Sean Payton slipped out a back entrance from NFL headquarters and directly into to a waiting car.

The New Orleans Saints' Super Bowl-winning coach now must wait for Commissioner Roger Goodell to decide whether he will reduce any of the penalties in the team's bounty scandal.

Payton declined comment Thursday after meeting with Goodell to discuss the season-long suspension he received for his role in the bounty system. Earlier, the commissioner heard appeals from general manager Mickey Loomis and assistant coach Joe Vitt.

Gregg Williams wanted big hits on specific 49ers: report

A newly released recording purports to capture former Saints defensive coordinator Gregg Williams telling players to "put a lick" on San Francisco's Kyle Williams to see if the receiver still had lingering effects from an earlier concussion.

Filmmaker Sean Pamphilon, who had access to Saints meetings for a documentary on football, has posted the audio on his web site. Pamphilon initially shared the content with Yahoo Sports, telling the website that he was troubled by comments about the previously concussed player.

"I thought, 'Did he just say that?"' Pamphilon said in an article posted Thursday. "That was the red flag for me."

Williams is suspended indefinitely for his admitted role overseeing a bounty system that offered Saints defenders cash for big hits.

Pamphilon made the recording of Williams's speech during a meeting before the Saints lost to the 49ers in a divisional playoff game in January.

— The Associated Press

Goodell suspended Payton for all of next season, while Loomis was suspended for eight games and Vitt for six. The Saints were fined $500,000 and docked second-round draft picks this year and next.

Goodell spent six hours Thursday hearing appeals, meeting separately with team representatives, Loomis, Vitt and finally Payton. Goodell plans to make a decision quickly but has not specified a timetable.

Vitt, with lawyer David Cornwell, was the only Saints official to speak to the media gathered outside the league offices, where a lone fan held up a "Free Sean Payton" sign.

Cornwell said Vitt understood he had to be held accountable, but they wanted to convey that the coach did not participate in a strategy to injure players.

"I thought the commissioner was extremely receptive," Cornwell said.

Asked if he thought his punishment would be reduced, Vitt said: "I have no feel for that."

"The commissioner's got a tough job," he added. "I've worked hard to earn the respect of my players and now I want to earn his respect."

The former New Orleans defensive coordinator at the center of the bounties case, Gregg Williams, was suspended indefinitely and did not appeal. Williams was hired by the St. Louis Rams on Jan. 23 as their defensive coordinator.

NFL investigators concluded that from 2009-11, the Saints offered improper cash bonuses for big hits that either knocked opponents out of games or left them needing help off the field.

The appeals came on a day when a documentary maker released what he said was an audio recording of Williams speaking before the Saints' playoff loss to the 49ers. In a speech filled with profanities, Williams tells his defense to go after specific San Francisco players.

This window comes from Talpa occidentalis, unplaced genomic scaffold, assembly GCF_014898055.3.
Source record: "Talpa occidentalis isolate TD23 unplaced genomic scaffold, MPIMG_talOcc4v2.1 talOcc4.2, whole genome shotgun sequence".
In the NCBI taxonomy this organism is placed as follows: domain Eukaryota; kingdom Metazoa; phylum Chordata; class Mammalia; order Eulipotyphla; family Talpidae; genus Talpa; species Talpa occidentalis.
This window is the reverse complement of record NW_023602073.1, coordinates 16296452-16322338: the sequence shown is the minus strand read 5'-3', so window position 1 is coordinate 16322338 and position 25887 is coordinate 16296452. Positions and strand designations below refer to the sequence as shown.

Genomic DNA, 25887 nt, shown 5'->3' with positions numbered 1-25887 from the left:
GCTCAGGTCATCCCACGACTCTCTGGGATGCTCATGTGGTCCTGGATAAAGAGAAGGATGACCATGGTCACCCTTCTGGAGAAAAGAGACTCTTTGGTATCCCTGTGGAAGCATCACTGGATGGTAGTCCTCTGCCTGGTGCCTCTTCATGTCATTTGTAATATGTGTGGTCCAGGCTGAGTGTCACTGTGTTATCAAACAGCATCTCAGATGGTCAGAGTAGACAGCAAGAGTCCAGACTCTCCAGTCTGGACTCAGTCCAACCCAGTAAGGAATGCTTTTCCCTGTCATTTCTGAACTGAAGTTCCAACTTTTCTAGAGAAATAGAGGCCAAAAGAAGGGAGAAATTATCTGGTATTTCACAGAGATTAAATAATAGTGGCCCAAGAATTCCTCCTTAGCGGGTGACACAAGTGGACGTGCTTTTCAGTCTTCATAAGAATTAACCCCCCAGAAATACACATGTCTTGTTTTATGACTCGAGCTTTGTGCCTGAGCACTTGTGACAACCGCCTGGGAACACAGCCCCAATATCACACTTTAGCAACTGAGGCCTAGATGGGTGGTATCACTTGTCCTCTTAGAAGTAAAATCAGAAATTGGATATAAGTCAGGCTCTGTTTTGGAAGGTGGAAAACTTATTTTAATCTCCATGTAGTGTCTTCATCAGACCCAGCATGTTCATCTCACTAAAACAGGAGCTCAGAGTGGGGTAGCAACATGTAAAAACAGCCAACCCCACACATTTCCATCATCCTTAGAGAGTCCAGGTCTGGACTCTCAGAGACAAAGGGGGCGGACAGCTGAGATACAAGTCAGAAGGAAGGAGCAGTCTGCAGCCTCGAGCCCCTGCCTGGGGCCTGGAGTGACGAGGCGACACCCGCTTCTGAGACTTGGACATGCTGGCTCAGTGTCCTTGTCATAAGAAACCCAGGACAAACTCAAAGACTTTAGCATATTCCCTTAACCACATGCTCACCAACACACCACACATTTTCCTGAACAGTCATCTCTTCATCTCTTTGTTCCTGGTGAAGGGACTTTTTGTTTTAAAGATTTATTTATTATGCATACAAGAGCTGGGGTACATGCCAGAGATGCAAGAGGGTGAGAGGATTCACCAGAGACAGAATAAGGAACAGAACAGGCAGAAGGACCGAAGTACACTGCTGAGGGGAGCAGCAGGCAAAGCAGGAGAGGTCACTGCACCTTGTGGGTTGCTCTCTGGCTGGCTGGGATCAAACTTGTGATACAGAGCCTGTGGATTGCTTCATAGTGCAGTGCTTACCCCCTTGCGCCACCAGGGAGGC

Filmmaker Sean Pamphilon, who had access to Saints meetings for a documentary on football, posted the audio on his web site. Pamphilon initially shared the content with Yahoo Sports, telling the website that while he was not bothered by much of Williams' profanity-laced speech, he was troubled by comments about a previously concussed player.

Cornwell said Payton viewed Williams' comments on the recording as "a rogue coach about to get fired."

"He was fired two days later," said Cornwell, the executive director of the NFL Coaches Association. "He was on the way out."

But when Williams left New Orleans for the Rams in January, nobody with the Saints characterized it as a firing. At the time, Payton said it was apparent shortly before the season ended that Williams, with his contract expiring, was likely going to join new St. Louis coach Jeff Fisher, an old friend. The Saints and Williams never discussed an extension, Payton said then.

The league informed the Saints at the start of the playoffs that it was reopening its bounty investigation. Cornwell said Loomis and Payton then told Williams, "There's no place for this in this organization or this league."

The NFL, however, in its statement last month announcing the penalties for team officials, said the GM and coach made only "cursory inquiries" into the possible presence of a bounty program.

Payton's suspension — due to start last Sunday — has been on hold pending his appeal, allowing him to get in a few extra days of work as he rushes to create a plan that's as detailed as possible for the Saints' 2012 season.

The results of the appeals could affect whether Bill Parcells, who turns 71 in August, comes out of retirement to take over as interim coach while his former offensive assistant and protege is suspended.

Beyond the punishment for Saints coaches and executives, the NFL still has to determine whether players who were involved in the bounty program will also be disciplined. The NFL has said as many as 27 players also could be sanctioned for their role in the scandal.

The NFL's investigation in New Orleans found that Payton initially lied to league investigators about the existence of a bounty program and instructed his defensive assistants to do the same. It also found that Loomis did not do enough to put a stop to the enterprise after he was informed that the league was looking into it.

Payton twice apologized for his role in the bounty program, saying he takes "full responsibility" for a system that operated for three years under his watch.